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Indianapolis, IN -- Protesters in Indiana may soon face violent and even deadly police action if a newly proposed and ominous bill passes.

The bill, simply titled Senate Bill 285, requires officials in Indiana to quickly dispatch police to remove protesters blocking traffic — "by any means necessary."

According to the Guardian, opponents of the bill, introduced by a Republican state senator, rushed to the general assembly in Indianapolis on Wednesday afternoon to attend a hearing for the legislation, arguing that it could give a green light to the police to shut down protests harshly “even to the point of costing lives."

The legislation was introduced by Republican senator Jim Tomes, who is known for his remarkably tyrannical proposals like jailing transgender people for up to a year if they are caught using public bathrooms matching their gender identity instead of the gender on their birth certificate.

“A responsible public official shall, not later than 15 minutes after learning of a mass traffic obstruction in the official’s jurisdiction, dispatch all available law enforcement officers … with directions to use any means necessary to clear the roads of the persons unlawfully obstructing vehicular traffic,” the bill states.

Dubbed the “block traffic and you die bill,” citizens and human rights groups are worried about its passage.

“I find it very disturbing and I don’t see a need for this as we have had some large protests here but there was never any problem with them,” said Sue Ellen Braunlin, co-president of the Indiana religious coalition for reproductive justice.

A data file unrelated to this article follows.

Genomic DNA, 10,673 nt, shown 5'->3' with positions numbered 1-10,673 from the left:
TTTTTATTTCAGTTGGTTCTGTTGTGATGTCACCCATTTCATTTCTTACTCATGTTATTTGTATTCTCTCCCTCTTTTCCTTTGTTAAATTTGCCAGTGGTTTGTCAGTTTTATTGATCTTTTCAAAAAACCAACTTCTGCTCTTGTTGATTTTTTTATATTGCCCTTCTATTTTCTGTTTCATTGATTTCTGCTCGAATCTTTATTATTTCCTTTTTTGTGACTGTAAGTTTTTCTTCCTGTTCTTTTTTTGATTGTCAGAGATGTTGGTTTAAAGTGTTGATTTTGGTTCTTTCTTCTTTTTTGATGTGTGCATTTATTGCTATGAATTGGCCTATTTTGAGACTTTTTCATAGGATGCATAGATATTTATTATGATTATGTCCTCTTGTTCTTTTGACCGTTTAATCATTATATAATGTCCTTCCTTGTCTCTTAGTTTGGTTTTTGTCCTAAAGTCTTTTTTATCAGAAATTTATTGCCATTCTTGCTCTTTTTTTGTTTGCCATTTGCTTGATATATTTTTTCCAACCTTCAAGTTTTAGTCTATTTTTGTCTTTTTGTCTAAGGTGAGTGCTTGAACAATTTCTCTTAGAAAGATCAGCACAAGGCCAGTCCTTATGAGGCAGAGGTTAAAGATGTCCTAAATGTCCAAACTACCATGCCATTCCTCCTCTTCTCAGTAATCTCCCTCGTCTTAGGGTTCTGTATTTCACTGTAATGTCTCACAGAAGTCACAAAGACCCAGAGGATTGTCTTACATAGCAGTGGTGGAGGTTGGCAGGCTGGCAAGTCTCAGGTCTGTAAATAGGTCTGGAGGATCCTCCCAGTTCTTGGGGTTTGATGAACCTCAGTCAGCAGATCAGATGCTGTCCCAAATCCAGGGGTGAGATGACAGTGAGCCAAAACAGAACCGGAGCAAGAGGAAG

“We have stopped traffic for a short time during protests, with police cooperation. Often they will let us stop traffic and we have not had a problem. We’ve had a women’s rights march and a Black Lives Matter march and it was all very peaceful and coordinated with the police. This bill doesn’t make sense,” Braunlin said, according to the Guardian.

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No one likes it when protesters block traffic. In fact, the Free Thought Project has been outspoken on the issue as it has the potential to cause harm if there is an emergency. However, for the most part, it is nothing less than a group of people, who feel oppressed, causing a minor inconvenience to get their point made.

In spite of how it may make you personally feel, responding to blocked roads with police action that grants an already violence-prone police force to react with 'any means necessary,' is a dangerous idea.

“I think the new legislation would make protesting in Indiana very dangerous, even to the point of costing lives,” said Braunlin.

Sadly, this legislation is a new theme among lawmakers seeking to discourage protests. Earlier this week, the Free Thought Project reported on another bill, introduced by Rep. Keith Kempenich (R), that would make it legal to run over protesters if the driver says he or she didn’t mean to do it.

House Bill Number 1203 states:

“Notwithstanding any other provision of law, a driver of a motor vehicle who unintentionally causes injury or death to an individual obstructing vehicular traffic on a public road, street, or highway, is not guilty of an offense."

It appears that the ostensible freedom to protest in the land of the free, may soon be limited to a windowless room in the middle of the desert.

[author title="" image=""]Matt Agorist is an honorably discharged veteran of the USMC and former intelligence operator directly tasked by the NSA. This prior experience gives him unique insight into the world of government corruption and the American police state. Agorist has been an independent journalist for over a decade and has been featured on mainstream networks around the world. Follow @MattAgorist on Twitter and now on Steemit[/author]